ARTS & ENTERTAINMENT MOVIES

'Burning Blue' treats 'Don't Ask, Don't Tell' era awkwardly

.@latimes.com Review: 'Burning Blue' is an awkward portrayal of the military's 'Don't Ask, Don't Tell' era

The earnest but terribly ham-fisted drama "Burning Blue" is set mostly in the 1990s, during the days of the U.S. military policy known as "Don't Ask, Don't Tell."

The film could have been a still-vital snapshot of gay soldiers forced to stay closeted for fear of retribution and dismissal. But it feels positively antiquated in the hands of writer-director D.M.W. Greer, whose decades-old, semi-autobiographical stage play is the basis for this movie. (The play, first performed in London in 1995, ran in 1998 at Los Angeles' now-defunct Court Theatre.)

The story finds naval officer Dan Lynch (Trent Ford) the focus of an internal investigation after being spotted carousing in a Manhattan gay bar with fellow squadron pilot Matt Blackwood (Rob Mayes). Why the circumspect — and outwardly "straight" — Dan and Matt would have danced shirtless together in full of view of others (including, it turns out, a few soldier buddies) is mighty curious.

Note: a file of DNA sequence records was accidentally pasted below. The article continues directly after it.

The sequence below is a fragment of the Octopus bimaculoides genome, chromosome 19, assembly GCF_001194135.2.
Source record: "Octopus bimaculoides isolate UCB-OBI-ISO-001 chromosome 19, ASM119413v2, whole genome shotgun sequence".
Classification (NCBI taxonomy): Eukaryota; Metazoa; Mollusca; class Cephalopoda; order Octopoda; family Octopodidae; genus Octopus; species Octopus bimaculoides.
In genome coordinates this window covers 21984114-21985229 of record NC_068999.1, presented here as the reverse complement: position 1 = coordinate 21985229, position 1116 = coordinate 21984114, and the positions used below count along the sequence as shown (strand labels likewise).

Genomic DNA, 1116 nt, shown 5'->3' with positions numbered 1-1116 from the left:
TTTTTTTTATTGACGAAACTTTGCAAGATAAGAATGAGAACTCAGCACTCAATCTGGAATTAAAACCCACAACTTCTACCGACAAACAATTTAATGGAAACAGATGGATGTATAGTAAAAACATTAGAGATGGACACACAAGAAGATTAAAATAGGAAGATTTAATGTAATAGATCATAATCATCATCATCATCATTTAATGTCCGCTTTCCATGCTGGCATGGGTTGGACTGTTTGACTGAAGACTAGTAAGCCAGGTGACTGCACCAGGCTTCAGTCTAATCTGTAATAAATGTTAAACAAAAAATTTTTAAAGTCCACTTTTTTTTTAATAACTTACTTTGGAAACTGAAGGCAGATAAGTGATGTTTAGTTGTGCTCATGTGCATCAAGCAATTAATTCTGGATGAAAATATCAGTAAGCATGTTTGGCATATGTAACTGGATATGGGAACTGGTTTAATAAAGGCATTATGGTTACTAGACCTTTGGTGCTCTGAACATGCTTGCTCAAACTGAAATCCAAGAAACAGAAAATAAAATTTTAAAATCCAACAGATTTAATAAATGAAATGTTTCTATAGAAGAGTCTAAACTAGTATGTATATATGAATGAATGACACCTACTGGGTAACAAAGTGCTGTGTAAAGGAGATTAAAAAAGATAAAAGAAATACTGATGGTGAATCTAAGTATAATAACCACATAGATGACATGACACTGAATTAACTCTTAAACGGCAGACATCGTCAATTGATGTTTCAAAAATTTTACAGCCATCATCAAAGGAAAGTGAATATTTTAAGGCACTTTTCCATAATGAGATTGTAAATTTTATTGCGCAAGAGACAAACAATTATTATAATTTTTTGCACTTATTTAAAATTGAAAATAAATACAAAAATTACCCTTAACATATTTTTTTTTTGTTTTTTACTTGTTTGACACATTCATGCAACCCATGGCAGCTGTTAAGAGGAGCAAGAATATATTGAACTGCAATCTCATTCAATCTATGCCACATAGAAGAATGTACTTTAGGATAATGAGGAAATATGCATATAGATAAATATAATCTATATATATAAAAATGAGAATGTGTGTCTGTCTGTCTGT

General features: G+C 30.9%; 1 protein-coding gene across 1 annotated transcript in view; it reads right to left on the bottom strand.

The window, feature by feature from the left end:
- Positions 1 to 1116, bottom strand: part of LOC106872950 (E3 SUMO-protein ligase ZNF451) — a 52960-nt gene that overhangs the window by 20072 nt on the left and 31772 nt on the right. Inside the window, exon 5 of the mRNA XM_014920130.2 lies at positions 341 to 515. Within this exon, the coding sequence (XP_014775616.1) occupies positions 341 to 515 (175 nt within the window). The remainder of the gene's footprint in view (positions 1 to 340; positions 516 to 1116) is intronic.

But, like so much else here, this pivotal moment is awkwardly rendered. Due in part to some choppy shooting and editing, events and interactions often unfold in confusing, seemingly truncated fashion. Several alleged military maneuvers and their related entanglements are especially baffling.

Matters are not helped by scads of hackneyed dialogue. Most problematic, though, is the portrayal of the doomed love between Dan and Matt. Their underdeveloped romance largely consists of furtive glances, forced denials and abortive clinches. When the guys finally do kiss, it might as well be the 1950s for all the heat they generate. "Brokeback Mountain" it ain't.

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"Burning Blue"

MPAA rating: R for language, sexual content and graphic nudity.

Running time: 1 hour, 44 minutes.

Playing: At AMC Burbank Town Center 8. Also on VOD.

Copyright © 2015, Los Angeles Times
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